Google YouTubeSome articles have YouTube videos embedded in them. (Privacy Policy)
    VimeoSome articles have Vimeo videos embedded in them. (Privacy Policy)
    PaypalThis is used for a registered author who enrolls in the HubPages Earnings program and requests to be paid via PayPal. No data is shared with Paypal unless you engage with this feature. (Privacy Policy)
    Facebook LoginYou can use this to streamline signing up for, or signing in to your Hubpages account. No data is shared with Facebook unless you engage with this feature. (Privacy Policy)
    MavenThis supports the Maven widget and search functionality. (Privacy Policy)
    Google AdSenseThis is an ad network. (Privacy Policy)
    Google DoubleClickGoogle provides ad serving technology and runs an ad network. (Privacy Policy)
    Index ExchangeThis is an ad network. (Privacy Policy)
    SovrnThis is an ad network. (Privacy Policy)
    Facebook AdsThis is an ad network. (Privacy Policy)
    Amazon Unified Ad MarketplaceThis is an ad network. (Privacy Policy)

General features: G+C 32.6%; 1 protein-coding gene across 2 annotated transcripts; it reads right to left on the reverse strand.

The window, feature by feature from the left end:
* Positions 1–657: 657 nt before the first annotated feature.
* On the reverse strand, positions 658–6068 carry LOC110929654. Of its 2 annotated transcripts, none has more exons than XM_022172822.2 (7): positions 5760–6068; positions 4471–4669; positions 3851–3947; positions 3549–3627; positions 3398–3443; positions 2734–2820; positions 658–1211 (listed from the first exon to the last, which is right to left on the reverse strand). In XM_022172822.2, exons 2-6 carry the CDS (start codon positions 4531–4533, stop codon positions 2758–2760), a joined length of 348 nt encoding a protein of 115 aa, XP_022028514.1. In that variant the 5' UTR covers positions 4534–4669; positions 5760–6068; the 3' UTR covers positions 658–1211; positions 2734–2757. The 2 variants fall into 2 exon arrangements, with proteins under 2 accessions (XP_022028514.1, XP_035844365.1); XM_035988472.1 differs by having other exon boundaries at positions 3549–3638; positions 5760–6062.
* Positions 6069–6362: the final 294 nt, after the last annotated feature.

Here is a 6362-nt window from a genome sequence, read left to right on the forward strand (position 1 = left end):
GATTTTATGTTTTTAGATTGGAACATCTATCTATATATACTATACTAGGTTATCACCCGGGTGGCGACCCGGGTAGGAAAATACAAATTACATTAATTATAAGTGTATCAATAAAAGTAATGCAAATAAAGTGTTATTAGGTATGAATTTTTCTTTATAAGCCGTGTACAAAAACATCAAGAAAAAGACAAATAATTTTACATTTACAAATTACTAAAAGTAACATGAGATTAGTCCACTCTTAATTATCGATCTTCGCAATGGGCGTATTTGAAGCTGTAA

AppNexusThis is an ad network. (Privacy Policy)
    OpenxThis is an ad network. (Privacy Policy)
    Rubicon ProjectThis is an ad network. (Privacy Policy)
    TripleLiftThis is an ad network. (Privacy Policy)
    Say MediaWe partner with Say Media to deliver ad campaigns on our sites. (Privacy Policy)
    Remarketing PixelsWe may use remarketing pixels from advertising networks such as Google AdWords, Bing Ads, and Facebook in order to advertise the HubPages Service to people that have visited our sites.
    Conversion Tracking PixelsWe may use conversion tracking pixels from advertising networks such as Google AdWords, Bing Ads, and Facebook in order to identify when an advertisement has successfully resulted in the desired action, such as signing up for the HubPages Service or publishing an article on the HubPages Service.
    Author Google AnalyticsThis is used to provide traffic data and reports to the authors of articles on the HubPages Service. (Privacy Policy)
    ComscoreComScore is a media measurement and analytics company providing marketing data and analytics to enterprises, media and advertising agencies, and publishers. Non-consent will result in ComScore only processing obfuscated personal data. (Privacy Policy)
    Amazon Tracking PixelSome articles display amazon products as part of the Amazon Affiliate program, this pixel provides traffic statistics for those products (Privacy Policy)